I'd personally be charmed to think we are the first. Can be true, even if it is highly unlikely. That's the field of exobiology in definition; there isn't really a field yet! Though the Mars microbes in meteorites & the Viking tests may be reason enough to call it a practical field I guess, even though they are ambiguous cases.

fascinating subject, regardless. One in which sci-fi has a great role in shaping the debate and inspiring the science.

I'd be interested in the comments of those-wot-know-wot-they're-talking -about on the falsifiability of the idea that no evidence for a proposition itself comprises evidence.

I can accept that some sciences - geology springs to mind, or much of astronomy for that matter - where this simple Popperian principle might not be especially helpful as one can't readily do experiments to test the hypothesis. But falsifiability has a importance nonetheless and if one can't even do a thought experiment whereby one might be able to tell the different between 'no alien technology' and 'alien technology which perfectly mimics nature' then I think you're right to make the comparison with theological arguments.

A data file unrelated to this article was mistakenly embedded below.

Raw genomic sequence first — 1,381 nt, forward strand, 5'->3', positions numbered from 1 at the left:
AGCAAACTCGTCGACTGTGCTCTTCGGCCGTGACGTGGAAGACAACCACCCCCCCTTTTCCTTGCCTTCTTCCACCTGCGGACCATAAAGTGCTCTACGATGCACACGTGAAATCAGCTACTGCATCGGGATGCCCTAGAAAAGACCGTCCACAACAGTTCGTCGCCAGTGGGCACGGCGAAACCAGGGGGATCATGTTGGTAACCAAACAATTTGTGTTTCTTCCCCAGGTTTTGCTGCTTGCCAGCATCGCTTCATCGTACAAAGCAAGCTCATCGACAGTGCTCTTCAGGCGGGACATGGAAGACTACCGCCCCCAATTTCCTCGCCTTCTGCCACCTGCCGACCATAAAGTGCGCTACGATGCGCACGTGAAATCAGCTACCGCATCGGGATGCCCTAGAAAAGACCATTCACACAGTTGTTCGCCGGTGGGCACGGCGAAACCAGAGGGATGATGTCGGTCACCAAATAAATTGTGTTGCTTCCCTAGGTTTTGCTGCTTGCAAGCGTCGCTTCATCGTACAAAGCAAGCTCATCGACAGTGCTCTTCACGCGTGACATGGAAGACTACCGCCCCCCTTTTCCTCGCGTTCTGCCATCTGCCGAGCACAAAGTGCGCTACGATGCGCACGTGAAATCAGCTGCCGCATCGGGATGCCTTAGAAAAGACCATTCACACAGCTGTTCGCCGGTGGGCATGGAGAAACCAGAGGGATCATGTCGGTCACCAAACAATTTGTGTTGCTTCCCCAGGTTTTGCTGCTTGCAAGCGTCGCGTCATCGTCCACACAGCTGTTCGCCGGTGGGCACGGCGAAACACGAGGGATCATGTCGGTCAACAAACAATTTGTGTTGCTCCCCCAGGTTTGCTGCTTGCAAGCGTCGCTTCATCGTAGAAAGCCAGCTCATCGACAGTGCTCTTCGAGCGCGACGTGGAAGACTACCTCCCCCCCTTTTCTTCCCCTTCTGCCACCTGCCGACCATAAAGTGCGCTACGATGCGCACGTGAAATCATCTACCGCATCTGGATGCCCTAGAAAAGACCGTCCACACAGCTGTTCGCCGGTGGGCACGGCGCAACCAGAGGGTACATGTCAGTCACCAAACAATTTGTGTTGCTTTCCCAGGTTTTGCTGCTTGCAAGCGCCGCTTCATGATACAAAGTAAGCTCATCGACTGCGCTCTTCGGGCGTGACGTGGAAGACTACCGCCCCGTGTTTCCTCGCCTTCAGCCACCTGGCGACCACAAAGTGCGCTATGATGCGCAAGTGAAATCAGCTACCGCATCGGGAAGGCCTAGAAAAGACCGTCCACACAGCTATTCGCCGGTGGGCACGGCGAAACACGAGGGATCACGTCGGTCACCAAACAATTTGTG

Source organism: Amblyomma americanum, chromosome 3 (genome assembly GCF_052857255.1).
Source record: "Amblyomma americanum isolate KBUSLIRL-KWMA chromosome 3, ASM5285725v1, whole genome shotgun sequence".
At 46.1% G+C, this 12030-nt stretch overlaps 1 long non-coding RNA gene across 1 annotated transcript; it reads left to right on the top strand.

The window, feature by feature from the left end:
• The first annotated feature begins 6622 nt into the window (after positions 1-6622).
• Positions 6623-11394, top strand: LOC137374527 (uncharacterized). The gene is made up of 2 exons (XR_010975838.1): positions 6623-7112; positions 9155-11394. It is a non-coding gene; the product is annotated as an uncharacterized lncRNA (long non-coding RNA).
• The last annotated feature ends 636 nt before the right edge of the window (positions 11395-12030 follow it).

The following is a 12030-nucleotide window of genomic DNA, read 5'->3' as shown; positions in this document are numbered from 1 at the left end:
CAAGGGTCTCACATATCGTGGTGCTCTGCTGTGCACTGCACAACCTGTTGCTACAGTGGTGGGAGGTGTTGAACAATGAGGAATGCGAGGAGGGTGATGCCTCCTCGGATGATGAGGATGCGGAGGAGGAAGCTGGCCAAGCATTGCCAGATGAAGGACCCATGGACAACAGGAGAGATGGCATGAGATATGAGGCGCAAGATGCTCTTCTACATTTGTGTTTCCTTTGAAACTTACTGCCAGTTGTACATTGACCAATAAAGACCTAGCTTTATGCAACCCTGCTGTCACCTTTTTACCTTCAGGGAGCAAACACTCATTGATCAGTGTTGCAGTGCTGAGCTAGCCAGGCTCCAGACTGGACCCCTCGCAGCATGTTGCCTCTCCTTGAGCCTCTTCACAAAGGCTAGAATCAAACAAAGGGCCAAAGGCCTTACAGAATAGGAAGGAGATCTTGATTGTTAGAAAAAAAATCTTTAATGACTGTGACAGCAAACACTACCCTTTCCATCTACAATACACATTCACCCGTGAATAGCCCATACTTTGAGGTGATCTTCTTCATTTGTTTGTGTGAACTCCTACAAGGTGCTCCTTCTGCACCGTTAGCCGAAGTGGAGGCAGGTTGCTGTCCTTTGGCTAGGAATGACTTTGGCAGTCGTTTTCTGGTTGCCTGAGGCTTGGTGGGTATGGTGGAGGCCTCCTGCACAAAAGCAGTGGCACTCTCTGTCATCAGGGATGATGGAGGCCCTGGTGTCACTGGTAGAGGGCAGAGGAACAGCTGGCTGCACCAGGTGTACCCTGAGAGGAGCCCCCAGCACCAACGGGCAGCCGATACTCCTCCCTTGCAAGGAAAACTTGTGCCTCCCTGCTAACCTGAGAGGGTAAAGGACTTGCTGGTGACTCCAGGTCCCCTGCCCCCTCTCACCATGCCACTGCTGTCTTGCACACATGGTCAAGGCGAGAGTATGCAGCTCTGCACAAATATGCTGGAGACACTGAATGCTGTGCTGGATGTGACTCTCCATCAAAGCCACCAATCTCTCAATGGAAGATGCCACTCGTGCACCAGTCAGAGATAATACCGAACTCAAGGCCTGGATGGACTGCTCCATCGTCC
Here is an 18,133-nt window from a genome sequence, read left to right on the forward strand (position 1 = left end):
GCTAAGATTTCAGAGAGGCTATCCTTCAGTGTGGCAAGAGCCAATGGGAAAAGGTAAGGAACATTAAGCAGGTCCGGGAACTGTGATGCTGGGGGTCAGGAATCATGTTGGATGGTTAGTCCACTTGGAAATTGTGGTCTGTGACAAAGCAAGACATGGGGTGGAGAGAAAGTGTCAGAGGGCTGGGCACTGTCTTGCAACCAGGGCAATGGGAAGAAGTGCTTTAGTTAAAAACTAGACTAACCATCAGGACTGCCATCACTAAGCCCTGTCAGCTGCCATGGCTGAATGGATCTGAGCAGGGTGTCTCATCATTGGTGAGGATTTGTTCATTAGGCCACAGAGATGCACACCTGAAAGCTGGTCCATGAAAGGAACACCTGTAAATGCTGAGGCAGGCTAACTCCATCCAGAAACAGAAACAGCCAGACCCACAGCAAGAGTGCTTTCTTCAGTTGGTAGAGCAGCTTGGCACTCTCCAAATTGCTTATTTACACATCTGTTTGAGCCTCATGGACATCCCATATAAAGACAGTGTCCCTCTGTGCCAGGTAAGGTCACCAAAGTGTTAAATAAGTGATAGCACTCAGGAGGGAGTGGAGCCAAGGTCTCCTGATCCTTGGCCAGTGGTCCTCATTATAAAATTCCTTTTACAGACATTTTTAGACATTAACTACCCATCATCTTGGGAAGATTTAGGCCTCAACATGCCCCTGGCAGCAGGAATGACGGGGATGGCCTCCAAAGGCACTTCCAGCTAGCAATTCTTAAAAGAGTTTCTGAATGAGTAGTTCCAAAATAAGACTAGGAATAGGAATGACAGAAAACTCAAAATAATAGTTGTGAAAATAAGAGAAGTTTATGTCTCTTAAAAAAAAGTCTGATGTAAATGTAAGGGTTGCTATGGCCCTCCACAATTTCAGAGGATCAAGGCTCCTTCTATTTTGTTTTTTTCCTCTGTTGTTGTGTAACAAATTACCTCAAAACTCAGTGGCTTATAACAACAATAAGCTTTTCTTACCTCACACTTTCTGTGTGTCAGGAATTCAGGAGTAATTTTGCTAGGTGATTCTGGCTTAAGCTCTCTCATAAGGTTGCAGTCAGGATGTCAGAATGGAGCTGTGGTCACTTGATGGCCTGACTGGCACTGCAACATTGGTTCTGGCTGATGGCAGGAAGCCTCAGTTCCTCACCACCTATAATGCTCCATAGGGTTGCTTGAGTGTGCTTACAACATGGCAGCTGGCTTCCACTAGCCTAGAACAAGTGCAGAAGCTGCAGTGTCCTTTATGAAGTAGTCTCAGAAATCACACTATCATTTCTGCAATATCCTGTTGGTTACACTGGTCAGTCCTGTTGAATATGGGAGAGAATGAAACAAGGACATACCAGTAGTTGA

There's a nice parallel, too, to Wittgenstein professing astonishment that anyone should ever have had trouble believing in the Copernican solar system. 'Well,' the person he was talking to is supposed to have said, 'It looks as if the sun goes round the earth.' 'Really?' he replied. 'And what would it look like if the earth went round the sun?'

I think life on Earth demonstrates that life has different survival strategies depending on different availability of resources.

Sure, some aliens would keep themselves to themselves, others would have technology indistinguishable from nature and so on ... but some wouldn't. Not every civilisation will build a Dyson Sphere or a Star Destroyer or rearrange stars into neat lines or whatever, but some would.